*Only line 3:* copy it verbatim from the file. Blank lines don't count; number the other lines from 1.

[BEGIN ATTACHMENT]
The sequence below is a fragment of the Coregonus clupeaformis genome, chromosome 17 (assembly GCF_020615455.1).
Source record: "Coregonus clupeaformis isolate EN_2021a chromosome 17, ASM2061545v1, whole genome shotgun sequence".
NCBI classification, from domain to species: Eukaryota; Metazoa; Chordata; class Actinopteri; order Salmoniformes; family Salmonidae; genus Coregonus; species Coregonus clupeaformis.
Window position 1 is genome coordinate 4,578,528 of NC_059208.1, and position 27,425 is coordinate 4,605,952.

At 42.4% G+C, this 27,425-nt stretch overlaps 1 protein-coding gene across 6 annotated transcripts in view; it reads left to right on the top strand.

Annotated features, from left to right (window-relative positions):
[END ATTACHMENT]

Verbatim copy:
NCBI classification, from domain to species: Eukaryota; Metazoa; Chordata; class Actinopteri; order Salmoniformes; family Salmonidae; genus Coregonus; species Coregonus clupeaformis.